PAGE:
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Avoiding deer and Lyme Disease

Andrea Stockton, staff writer

June 15, 2011 — While it can be tempting to feed friendly deer in your area, health officials recommend avoiding contact.

As tempting as it is, try to avoid feeding deer
As tempting as it is, try to avoid feeding deer

After a harsh winter across the Maritimes, the deer population dropped off by about 14 percent. But as we sprung into the spring season, more and more deer have been popping up in residential areas.

And while most people love to see the furry animals up close, officials advise to stay away.

“In and around certain urban areas it actually looks like there is more because deer are congregating more and people are feeding them,” says Rod Cumberland with the New Brunswick Department of Natural Resources. “They shouldn't be feeding them.”

Cumberland adds that feeding the deer is not only bad for their health, but for your own health as well. Deer carry the black legged tick, which is an insect that can transmit Lyme Disease.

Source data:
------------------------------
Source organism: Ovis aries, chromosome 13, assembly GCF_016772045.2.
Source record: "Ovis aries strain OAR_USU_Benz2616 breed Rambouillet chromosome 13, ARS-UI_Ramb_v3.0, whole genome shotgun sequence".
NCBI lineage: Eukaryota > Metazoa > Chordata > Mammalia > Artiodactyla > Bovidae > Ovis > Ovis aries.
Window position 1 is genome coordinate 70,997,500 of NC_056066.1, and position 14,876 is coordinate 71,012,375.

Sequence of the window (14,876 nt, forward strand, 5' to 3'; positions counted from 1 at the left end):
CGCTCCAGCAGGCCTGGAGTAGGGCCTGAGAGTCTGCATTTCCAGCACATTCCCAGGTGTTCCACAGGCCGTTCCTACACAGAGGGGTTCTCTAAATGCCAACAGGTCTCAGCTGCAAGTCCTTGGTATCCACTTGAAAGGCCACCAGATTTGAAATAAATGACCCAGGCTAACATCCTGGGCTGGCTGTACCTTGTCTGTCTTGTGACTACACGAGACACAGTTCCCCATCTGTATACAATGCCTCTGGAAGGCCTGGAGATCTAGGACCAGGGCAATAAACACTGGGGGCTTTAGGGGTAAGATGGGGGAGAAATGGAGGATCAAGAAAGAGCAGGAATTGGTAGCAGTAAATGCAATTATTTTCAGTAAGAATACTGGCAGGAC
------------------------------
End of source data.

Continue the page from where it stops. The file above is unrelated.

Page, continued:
Black legged ticks carry Lyme Disease
Black legged ticks carry Lyme Disease

Dr. Alexander Doroshenko, Medical Officer of Health in New Brunswick says the tick can also feed on humans, which means the bacteria that causes Lyme Disease is transferable.

Often, people don't realize that they've been bitten until flu like symptoms develop. A bulls eye looking rash is another common sign that someone has been bitten.

Although the disease is treatable, conditions can worsen over time. As a result, health officials recommend that people avoid contact with deer and other rodents that carry the tick.

“It's not that people cannot enjoy some outdoor activities, they just need to take special precautions when they go there,” says Dr. Doroshenko.

“When they use the trails stay in the middle of the trails and avoid going into the areas where the tall grasses are so you can avoid coming into contact with the black legged tick.”

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